2019's worst day for drink-driving is here

Police are being urged to do more to stop drink-driving these upcoming holidays.

The Friday before Christmas is historically one of the worst days of the year for drink-driving.

Intervention Trust director Roger Brooking says a drop in police breath testing has helped offenders slip through.

"They're not actually catching anywhere near enough, in my opinion. And the reason they're not catching enough is because in the last few years, the police have drastically cut back on the number of random breath tests that they do."

In 2018, 154 people were killed in crashes involving drunk drivers, out of a total road toll of 377. Of those 154, fewer than half - 70 - were over the legal limit.

Cheap booze is part of the problem, Brooking says.

"If the Government tackled the liquor industry and actually put the price of booze up, there would be a lot less people dying on the roads." 

Auckland Transport says buses, trains and "some" ferries will be free from 4pm on Friday to ensure workers get home safely after celebrating the end of the working year with colleagues. 

Police have expressed disappointment in the number of people still choosing to drink and drive. A recent sting saw 168 drivers caught above the limit in Counties-Manukau and more than 200 in Wellington.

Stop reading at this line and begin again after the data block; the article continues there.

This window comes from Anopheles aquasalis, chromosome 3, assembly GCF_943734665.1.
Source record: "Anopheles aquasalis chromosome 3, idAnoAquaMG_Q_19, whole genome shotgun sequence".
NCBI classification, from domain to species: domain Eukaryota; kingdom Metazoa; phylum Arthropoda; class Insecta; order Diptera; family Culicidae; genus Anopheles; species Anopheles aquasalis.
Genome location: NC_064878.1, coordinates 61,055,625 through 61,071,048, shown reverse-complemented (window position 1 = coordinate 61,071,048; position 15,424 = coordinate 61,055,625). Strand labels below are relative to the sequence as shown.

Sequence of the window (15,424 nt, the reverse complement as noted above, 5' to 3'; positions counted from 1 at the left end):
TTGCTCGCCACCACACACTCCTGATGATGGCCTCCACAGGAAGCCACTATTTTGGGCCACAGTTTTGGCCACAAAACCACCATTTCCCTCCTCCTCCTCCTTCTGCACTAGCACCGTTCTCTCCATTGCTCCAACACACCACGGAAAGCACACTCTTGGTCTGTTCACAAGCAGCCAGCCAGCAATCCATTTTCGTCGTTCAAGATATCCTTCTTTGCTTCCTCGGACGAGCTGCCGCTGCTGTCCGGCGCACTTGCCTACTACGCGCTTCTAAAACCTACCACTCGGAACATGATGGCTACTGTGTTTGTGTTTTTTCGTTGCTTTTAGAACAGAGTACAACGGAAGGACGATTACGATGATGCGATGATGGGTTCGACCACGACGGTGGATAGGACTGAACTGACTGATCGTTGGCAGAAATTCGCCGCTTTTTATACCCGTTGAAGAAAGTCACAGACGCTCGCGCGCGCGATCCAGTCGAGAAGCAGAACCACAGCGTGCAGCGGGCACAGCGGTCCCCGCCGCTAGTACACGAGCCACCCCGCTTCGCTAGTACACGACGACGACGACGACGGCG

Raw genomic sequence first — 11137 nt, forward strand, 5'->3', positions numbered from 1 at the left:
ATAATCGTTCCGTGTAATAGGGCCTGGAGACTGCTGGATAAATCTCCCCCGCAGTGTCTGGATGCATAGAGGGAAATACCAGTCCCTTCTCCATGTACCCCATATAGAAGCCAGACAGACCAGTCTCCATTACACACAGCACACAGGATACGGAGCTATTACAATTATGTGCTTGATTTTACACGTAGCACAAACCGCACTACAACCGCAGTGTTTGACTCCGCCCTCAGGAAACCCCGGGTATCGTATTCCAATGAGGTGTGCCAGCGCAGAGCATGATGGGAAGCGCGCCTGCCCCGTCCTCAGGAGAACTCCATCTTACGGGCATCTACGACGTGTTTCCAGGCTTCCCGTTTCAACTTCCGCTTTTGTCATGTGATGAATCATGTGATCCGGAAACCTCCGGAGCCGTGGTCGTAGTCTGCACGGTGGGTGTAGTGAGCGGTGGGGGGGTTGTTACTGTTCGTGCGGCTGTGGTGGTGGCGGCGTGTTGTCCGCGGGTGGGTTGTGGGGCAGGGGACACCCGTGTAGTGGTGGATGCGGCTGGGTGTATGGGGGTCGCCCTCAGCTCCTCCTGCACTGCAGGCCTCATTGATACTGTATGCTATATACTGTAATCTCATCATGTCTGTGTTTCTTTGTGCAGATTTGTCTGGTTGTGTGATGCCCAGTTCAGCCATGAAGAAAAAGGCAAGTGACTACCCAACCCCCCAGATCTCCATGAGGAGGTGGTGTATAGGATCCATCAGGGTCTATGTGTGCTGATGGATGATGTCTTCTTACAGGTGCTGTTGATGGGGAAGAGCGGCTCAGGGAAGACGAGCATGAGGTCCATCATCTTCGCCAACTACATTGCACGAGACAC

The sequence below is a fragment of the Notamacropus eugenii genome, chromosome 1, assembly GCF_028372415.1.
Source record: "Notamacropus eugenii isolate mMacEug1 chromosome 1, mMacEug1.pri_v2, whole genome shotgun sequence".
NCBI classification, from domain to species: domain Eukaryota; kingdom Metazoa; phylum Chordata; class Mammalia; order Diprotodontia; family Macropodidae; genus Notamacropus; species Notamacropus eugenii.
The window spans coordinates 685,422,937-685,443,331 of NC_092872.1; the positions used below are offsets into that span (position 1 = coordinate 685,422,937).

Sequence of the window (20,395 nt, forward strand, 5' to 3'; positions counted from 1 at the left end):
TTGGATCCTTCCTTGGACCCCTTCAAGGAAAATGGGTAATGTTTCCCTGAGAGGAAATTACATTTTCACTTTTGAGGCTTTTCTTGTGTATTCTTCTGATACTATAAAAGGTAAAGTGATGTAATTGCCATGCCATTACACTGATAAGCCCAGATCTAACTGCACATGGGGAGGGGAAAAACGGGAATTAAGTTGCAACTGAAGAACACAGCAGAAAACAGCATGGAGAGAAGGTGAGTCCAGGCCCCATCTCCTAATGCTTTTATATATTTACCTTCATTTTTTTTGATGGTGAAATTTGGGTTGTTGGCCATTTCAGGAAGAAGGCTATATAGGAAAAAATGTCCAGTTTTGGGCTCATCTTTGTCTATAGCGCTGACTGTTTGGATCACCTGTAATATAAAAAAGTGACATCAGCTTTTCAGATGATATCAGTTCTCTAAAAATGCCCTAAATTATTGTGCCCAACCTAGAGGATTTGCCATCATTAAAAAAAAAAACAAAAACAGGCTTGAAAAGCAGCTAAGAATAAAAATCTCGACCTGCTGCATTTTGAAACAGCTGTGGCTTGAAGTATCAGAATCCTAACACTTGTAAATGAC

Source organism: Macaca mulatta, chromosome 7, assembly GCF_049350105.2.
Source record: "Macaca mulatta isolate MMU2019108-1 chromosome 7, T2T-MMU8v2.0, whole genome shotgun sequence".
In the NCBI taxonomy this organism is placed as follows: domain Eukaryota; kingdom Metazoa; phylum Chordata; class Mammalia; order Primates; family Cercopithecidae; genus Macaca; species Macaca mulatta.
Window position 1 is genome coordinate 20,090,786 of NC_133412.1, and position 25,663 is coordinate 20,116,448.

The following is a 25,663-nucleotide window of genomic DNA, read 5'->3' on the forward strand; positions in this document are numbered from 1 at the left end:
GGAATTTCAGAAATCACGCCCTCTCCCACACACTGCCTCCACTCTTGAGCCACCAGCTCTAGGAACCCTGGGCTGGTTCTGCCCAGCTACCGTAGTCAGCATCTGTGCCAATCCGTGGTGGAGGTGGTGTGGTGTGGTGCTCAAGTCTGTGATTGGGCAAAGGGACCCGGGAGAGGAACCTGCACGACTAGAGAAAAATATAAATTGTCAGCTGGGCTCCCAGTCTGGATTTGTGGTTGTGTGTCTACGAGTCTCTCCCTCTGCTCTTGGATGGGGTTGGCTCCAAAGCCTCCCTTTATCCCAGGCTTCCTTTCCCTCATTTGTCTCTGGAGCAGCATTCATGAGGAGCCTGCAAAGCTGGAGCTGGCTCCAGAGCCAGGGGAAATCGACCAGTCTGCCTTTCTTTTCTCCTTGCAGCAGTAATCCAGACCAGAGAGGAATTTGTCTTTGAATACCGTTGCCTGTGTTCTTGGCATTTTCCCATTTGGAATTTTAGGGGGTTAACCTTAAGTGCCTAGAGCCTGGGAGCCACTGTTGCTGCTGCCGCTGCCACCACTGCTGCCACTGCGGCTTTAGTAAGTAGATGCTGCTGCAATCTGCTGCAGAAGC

"This isn't about people choosing to drink, but about people choosing to do so without making appropriate plans to get themselves home safely," said Tāmaki Makaurau road policing manager Insp Scott Webb.

"Many people appear to be putting others at risk by failing to plan and driving under the influence of alcohol."

Nearly a third of all crashes involve alcohol.

Brooking is calling for more funding for services like his.

"There's about 10 programmes up and down the country funded by the Government, but they only see approximately 1500 repeat drink-drivers each year. That's just a drop in the bucket compared to the number of people that are actually doing it."

Eleven people lost their lives over the holiday period last year.

"That's 11 people who won't be with their loved ones this year and an even greater number who will be living with the consequence and tragedy of someone being killed on our roads," said Webb.

"We will do whatever it takes to keep motorists safe on our roads over the busy summer period."


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